How does workers' compensation and lay offs work?
Suppose you were injured at work, or have a compensable work injury or disability. At some point you may return to work. You may go back to work with the same company where you got hurt or with another company. You may go back to work doing the same or similar work to what you were doing before your injury or you may return to a lighter job or even a modified job. What happens if you get laid off?
When I say lay off I'm presupposing there were no disciplinary problems. That's a discussion for another day. Thus, this example presupposes that either the company closed, had a change in situation, or could no longer accommodate you for reasons unrelated to your conduct or injury and you were let go or laid off. I'm also assuming that you didn't go back to your full duty job without restrictions.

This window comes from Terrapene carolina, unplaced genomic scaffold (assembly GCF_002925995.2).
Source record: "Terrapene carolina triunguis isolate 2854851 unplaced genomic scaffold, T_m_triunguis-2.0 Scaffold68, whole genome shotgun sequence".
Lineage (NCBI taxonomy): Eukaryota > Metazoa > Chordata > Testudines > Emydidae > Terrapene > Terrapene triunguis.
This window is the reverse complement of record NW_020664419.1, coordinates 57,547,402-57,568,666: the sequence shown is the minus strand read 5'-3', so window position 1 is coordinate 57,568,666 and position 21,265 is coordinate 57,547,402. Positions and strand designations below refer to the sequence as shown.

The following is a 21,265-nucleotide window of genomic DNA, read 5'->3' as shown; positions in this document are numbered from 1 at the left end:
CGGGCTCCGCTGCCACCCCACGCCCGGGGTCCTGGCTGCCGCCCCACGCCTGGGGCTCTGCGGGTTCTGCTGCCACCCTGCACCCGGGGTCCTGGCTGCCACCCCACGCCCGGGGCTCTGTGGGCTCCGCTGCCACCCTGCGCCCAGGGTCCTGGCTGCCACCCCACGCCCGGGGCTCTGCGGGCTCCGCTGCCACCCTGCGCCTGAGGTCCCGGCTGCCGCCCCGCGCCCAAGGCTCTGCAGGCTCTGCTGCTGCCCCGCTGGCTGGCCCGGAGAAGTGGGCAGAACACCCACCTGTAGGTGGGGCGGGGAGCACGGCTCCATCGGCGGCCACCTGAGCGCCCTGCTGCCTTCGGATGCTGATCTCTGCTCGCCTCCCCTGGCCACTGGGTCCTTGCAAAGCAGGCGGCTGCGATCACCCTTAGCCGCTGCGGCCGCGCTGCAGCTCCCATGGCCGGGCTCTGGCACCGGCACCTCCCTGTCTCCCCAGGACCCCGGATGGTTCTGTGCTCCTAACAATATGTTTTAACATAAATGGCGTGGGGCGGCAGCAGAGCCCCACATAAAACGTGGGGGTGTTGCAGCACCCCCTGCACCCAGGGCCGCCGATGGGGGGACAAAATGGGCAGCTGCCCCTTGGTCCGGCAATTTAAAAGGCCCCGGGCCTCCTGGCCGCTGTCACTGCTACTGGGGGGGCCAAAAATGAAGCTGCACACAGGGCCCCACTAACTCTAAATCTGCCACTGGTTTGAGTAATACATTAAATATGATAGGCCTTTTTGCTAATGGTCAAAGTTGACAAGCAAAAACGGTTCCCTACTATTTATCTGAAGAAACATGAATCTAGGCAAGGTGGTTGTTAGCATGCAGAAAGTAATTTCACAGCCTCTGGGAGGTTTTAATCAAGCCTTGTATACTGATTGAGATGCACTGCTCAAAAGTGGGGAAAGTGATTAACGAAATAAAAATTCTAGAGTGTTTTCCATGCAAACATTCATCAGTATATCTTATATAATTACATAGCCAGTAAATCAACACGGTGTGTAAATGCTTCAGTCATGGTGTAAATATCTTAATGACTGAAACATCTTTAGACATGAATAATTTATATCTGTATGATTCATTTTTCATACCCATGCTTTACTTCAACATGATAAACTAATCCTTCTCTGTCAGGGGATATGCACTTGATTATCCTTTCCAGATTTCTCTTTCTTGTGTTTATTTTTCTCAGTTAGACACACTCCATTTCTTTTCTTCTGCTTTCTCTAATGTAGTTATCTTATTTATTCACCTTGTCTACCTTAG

Generally speaking, if your disability continues and your loss of earnings are through no fault of your own (such as a return to work at a lighter job and then laid off due to an economic downturn) you are entitled to a reinstatement of your workers' compensation wage loss benefits.
Generally, when an injured worker collects workers' compensation then returns to work his benefits are either suspended or terminated. Generally, an employee who seeks to have a suspension lifted must show that through no fault of their own their earning power is adversely affected by the disability and second that the disability giving rise to the original claim continues.
If you have questions or concerns or are seeking to have a reinstatement of your workers' compensation benefits, please call the lawyers representing injured people at Dugan & Associates today for a free consultation at 888-99-DUGAN.
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